A piece of legislation was signed on March 25th that should be a tremendous incentive for home buyers in California to take action, and soon! AB132 provides $200 million for home buyer tax credits, dividing the money equally between purchasers of new (previously unoccupied) homes, and first-time buyers of existing construction. Beginning with purchases closing escrow on or after May 1 until the end of 2010, eligible purchasers of a personal residence will be able to take a tax credit equal to the lesser of 5% of the purchase price or $10,000, in equal installments over three consecutive years. A requirement of the bill is that purchasers live in the home for at least two years, or else they forfeit the credit. Those rules will apply from January 1 through July 31, 2011 as well, if funds remain.
C.A.R., the California Association of REALTORS, reported that nearly 40% of first time buyers last years indicated that they would not have purchased a home had the federal tax credit for first-time buyers not been offered. That program is still in effect, and first-time buyers who manage to get into contract by the end of April could qualify for an $8,000 Federal Credit in addition to the new $10K credit from the state.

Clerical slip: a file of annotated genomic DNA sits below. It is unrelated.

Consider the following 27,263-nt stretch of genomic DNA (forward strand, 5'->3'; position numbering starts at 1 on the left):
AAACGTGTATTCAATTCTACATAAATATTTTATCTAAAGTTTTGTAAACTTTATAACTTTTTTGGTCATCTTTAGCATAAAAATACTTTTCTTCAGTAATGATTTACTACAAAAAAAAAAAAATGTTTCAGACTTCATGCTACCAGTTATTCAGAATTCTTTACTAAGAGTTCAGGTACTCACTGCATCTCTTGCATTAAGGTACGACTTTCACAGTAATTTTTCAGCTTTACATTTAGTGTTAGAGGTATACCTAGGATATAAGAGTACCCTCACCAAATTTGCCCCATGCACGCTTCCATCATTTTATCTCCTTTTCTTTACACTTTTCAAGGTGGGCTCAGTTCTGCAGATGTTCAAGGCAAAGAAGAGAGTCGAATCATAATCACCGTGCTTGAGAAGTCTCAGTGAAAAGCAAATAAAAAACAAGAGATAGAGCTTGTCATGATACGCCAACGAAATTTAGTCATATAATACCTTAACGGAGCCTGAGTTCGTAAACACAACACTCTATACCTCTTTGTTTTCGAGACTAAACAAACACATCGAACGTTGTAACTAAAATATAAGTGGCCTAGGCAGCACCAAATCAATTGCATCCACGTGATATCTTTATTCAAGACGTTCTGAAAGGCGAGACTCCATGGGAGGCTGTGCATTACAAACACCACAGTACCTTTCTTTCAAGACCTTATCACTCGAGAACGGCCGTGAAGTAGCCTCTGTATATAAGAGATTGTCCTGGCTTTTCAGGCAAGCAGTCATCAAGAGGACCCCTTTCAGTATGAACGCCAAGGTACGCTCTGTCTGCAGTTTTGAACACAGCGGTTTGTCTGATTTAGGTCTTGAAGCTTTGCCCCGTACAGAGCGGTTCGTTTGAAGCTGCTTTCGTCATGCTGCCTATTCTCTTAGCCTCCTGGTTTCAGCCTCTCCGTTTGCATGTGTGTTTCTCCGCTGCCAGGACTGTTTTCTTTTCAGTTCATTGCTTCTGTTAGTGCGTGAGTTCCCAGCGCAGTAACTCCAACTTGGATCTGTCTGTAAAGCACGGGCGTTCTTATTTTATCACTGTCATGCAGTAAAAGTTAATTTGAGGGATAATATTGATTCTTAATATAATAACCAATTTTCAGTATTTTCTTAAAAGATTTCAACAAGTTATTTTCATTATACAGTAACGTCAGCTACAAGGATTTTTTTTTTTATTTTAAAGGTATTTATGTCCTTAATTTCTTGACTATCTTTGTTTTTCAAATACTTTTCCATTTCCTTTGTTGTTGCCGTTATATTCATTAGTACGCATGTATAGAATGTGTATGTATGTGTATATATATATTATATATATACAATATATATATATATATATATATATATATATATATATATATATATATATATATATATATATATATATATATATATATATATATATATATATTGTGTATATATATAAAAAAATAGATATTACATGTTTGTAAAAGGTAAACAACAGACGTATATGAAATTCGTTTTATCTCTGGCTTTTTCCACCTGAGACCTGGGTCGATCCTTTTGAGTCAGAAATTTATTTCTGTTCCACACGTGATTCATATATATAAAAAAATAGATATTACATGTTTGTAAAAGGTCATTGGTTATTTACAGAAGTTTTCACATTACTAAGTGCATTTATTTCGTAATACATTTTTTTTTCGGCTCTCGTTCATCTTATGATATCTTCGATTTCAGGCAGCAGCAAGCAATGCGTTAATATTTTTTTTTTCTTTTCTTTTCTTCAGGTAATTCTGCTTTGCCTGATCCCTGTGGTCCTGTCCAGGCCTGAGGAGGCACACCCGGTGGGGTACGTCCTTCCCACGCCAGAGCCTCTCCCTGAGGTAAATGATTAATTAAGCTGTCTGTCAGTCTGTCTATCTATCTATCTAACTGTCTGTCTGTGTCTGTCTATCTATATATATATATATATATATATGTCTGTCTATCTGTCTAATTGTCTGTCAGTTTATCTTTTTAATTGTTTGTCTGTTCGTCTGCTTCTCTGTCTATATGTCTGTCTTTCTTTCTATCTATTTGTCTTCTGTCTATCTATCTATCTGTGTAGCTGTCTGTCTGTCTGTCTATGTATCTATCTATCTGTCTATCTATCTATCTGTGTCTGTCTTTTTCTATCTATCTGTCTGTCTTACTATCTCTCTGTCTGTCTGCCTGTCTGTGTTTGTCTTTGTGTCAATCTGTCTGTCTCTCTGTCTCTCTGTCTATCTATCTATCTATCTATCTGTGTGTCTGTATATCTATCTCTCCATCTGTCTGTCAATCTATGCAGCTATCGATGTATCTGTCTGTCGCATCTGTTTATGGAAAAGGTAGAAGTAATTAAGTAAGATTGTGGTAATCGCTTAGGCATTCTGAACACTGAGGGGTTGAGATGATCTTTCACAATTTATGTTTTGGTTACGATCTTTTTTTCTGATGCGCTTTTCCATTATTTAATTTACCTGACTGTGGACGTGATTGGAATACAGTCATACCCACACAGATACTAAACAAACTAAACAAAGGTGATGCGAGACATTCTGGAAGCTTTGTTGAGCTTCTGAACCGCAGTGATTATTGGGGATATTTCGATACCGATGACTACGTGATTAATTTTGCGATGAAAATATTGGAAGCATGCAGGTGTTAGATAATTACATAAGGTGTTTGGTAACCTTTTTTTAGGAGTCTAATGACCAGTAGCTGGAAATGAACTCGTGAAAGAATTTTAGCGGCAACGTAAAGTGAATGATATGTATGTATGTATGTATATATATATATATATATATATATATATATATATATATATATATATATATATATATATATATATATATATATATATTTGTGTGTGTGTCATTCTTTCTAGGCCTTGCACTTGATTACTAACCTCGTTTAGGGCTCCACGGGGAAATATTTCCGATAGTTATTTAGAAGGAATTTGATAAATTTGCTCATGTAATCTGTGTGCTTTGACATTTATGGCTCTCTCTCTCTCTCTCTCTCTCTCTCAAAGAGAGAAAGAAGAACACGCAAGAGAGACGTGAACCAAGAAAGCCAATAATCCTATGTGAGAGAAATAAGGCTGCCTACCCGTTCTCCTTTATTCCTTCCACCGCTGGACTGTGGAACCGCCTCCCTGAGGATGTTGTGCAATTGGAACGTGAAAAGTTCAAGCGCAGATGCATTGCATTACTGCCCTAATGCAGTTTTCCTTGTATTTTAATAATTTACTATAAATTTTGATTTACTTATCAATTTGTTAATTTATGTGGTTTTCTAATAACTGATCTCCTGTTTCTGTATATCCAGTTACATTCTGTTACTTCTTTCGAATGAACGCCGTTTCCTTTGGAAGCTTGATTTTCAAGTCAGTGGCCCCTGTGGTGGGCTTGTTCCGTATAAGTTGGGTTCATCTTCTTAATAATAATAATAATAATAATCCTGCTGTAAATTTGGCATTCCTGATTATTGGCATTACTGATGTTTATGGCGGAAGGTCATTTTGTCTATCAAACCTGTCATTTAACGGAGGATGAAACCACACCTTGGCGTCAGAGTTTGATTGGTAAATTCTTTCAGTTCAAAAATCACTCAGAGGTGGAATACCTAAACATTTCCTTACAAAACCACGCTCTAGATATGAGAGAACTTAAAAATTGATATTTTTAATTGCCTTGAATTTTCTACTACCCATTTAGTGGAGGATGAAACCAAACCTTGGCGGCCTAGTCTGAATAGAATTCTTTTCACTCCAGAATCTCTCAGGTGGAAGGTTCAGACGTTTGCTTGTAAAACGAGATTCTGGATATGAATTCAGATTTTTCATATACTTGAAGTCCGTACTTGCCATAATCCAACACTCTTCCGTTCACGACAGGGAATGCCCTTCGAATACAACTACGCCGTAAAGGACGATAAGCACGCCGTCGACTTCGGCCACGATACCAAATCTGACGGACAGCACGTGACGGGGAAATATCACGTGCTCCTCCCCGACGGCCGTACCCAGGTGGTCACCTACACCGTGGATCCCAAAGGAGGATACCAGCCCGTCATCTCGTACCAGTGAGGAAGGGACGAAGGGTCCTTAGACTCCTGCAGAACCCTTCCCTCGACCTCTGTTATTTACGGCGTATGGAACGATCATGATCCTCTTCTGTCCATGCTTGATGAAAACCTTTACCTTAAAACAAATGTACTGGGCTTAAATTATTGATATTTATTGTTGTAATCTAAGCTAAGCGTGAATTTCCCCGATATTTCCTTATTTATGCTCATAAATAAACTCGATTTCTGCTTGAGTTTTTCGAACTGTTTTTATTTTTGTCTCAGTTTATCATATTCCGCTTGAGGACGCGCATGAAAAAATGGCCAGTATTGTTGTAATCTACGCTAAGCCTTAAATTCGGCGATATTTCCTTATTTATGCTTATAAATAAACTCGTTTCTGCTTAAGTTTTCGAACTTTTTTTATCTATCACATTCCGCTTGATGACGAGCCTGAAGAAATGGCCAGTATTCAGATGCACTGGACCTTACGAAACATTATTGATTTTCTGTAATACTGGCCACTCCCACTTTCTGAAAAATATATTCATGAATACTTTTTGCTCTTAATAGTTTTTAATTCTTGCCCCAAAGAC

The previous California program was supposed to have continued into the first months of 2011. However, the popularity of that program was so great that all funds were used by June 2009. That program applied only to buyers of new-construction. Some analysts calculate that the new California program funds will only last for one month or so before first-time buyers of existing homes snap them all up. Time is of the essence!
How does a homebuyer qualify? The state’s Franchise Tax Board (FTB) allocates the credits on a first-come, first-served basis. The homebuyer must submit a properly executed settlement statement to the FTB within two weeks of close of escrow, which can occur no sooner than May 1, 2010. In order to receive the tax credit, escrow must close no later than Dec. 31, 2010, unless a credit has been reserved prior to that date, in which case the home must close escrow before Aug. 1, 2011. For these purposes a “first-time buyer” is defined as any individual who did not have an ownership interest in a principal residence for the three years preceeding the close of escrow date of this qualifying purchase. Homebuyers can check to see more details by checking the Franchise tax board website. That is where they also will need to check once the program has begun to see if funds are remaining.
Between this new text credit, the possibility of still taking advantage of the Federal credit through April 30th, and the current low mortgage interest rates that have been bobbing upwards lately, one would hope there would be great incentive for buyers to be willing to compromise a bit on their list of requirements, in trade for some handsome financial advantages!